When I started looking for jobs during that last semester, I went to dozens of auditions for full season calls for theatre companies as well as reaching out to the people I worked with to see if they would have full time work for me after graduation. One of those companies, Acting for Young People (A youth program that works teaching kids about theatre) that I had worked with for years and was very close to the director of the program, reached back to me and even though they gave me more classes to teach, they didn’t have any full time positions available. However, the video game design department of the big arts academy AFYP was a part of was looking for an assistant. I jumped on the opportunity and after an interview half discussing my job experience and half talking about Skyrim and other games with the head of the Mason Game and Technology Academy, Vera Lichtenberg, I got the job.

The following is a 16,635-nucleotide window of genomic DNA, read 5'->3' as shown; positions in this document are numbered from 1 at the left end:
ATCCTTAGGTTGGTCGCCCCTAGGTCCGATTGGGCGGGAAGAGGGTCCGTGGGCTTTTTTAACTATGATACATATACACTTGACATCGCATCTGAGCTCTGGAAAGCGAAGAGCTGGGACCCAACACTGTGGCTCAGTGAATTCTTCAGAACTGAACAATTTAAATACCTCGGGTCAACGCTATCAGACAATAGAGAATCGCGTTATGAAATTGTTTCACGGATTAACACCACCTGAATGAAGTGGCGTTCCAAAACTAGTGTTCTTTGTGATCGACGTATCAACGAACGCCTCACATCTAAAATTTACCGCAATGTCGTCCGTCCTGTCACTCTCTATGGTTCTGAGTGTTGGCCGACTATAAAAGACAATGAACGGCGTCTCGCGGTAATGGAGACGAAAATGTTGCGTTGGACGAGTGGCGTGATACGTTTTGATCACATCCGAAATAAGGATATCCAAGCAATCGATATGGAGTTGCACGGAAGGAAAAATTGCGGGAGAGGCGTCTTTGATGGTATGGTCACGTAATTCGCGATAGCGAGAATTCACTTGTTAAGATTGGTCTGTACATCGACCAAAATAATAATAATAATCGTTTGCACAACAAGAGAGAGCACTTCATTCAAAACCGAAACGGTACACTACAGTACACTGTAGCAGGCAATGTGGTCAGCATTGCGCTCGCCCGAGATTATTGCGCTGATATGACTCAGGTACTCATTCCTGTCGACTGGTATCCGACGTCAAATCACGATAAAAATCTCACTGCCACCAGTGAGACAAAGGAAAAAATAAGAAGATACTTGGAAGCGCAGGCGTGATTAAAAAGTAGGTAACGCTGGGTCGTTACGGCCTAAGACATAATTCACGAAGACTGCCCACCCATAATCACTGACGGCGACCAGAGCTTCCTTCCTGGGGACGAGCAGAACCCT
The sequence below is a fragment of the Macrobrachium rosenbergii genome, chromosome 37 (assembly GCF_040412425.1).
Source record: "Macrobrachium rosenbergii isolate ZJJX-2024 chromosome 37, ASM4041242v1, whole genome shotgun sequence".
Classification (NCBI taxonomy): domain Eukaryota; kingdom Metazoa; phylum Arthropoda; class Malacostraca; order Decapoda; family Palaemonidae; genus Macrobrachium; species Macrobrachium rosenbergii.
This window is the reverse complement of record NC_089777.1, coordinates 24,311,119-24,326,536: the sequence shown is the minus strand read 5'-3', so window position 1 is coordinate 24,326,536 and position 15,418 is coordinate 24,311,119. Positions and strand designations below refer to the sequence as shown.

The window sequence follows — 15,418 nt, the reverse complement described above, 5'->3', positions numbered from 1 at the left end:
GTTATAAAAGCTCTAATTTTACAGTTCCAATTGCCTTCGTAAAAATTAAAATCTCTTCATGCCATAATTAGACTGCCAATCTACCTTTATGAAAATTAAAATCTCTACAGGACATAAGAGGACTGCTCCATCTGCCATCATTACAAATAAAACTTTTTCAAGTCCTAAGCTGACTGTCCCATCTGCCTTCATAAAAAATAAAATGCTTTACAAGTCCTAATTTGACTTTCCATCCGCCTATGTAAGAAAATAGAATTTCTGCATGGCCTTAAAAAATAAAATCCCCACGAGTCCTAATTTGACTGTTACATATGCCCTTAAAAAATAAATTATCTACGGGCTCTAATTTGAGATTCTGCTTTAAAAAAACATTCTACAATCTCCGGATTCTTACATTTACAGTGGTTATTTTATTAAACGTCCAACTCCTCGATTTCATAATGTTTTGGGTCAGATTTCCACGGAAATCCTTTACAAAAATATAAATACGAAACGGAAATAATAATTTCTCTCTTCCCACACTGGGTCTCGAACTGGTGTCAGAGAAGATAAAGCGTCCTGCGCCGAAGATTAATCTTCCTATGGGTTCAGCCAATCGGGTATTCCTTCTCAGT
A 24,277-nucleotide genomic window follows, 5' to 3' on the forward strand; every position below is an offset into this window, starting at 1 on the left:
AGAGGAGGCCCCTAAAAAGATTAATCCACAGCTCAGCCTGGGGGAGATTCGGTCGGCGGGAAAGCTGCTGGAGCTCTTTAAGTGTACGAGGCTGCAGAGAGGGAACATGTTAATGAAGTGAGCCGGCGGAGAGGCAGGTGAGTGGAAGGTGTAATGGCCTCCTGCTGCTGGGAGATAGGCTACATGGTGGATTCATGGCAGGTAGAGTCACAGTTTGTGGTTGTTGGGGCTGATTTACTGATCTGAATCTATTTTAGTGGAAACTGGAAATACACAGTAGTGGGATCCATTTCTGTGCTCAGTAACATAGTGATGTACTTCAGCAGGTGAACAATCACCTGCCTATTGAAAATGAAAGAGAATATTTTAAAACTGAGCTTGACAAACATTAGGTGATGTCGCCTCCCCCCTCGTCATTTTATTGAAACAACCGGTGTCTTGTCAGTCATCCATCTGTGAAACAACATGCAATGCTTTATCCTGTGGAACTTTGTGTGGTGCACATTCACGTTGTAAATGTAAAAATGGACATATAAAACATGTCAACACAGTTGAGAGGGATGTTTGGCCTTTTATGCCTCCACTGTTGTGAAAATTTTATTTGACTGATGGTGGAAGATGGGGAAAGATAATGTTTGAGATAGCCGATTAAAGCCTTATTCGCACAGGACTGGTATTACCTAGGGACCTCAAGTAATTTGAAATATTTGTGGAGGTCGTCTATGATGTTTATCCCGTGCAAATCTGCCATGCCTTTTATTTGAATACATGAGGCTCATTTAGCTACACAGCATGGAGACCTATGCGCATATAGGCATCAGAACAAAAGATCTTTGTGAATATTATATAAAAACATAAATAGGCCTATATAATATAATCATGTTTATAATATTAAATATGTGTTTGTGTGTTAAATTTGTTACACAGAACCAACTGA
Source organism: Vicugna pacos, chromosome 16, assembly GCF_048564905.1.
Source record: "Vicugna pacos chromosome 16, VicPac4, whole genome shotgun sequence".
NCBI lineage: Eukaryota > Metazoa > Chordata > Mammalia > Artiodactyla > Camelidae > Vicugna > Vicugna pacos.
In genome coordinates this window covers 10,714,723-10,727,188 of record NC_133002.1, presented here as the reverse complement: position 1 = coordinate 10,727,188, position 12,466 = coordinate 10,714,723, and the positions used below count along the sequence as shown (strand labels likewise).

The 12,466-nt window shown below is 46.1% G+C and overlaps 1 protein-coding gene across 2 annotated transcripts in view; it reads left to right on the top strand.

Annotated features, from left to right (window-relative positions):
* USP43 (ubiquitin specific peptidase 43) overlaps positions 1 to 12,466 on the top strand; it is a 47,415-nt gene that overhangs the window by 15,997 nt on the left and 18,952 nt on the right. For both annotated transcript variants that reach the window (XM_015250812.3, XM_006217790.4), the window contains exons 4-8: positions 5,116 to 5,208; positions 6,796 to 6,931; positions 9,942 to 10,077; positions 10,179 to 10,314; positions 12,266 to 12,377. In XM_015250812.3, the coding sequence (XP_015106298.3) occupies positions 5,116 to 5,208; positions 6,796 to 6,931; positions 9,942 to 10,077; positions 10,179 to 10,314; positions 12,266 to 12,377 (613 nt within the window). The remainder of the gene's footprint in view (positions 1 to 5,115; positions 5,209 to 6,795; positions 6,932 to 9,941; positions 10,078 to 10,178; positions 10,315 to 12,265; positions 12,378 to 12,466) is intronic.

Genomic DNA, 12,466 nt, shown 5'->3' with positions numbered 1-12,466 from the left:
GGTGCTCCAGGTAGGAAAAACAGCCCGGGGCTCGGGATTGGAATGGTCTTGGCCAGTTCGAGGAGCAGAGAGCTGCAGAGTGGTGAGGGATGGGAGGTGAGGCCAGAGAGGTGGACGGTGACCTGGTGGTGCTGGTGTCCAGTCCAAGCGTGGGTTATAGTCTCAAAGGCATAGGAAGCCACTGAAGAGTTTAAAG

That summer, I worked the MGTA summer camps. I worked getting T-Shirt orders together, coordinating schedules with teachers, keeping parents happy, but more than anything else, my job was to run. I would run to get the kids from point A to point B, I would run to disciplinary issues if they were happening, I would run from classroom to classroom gathering attendance sheets. The amount of exercise I got that summer was unreal. And along the way, if I ever had a spare second, I would stay in the back of the room and when all the kids thought I was making sure the teachers were doing their jobs, knowing I was one of the people running this whole operation, in reality I was listening in on the lessons to learn everything I could. I had always loved game design and thought it would be awesome to learn more, but considering my life circumstances I had no idea where to get started. Now, I got more and more ideas every day. And as it turns out, every single person I became friends with over the course of the summer camp happened to be a part of the same gaming company, (hold your breath, you won’t see this one coming) Wyvern Interactive (GASP!).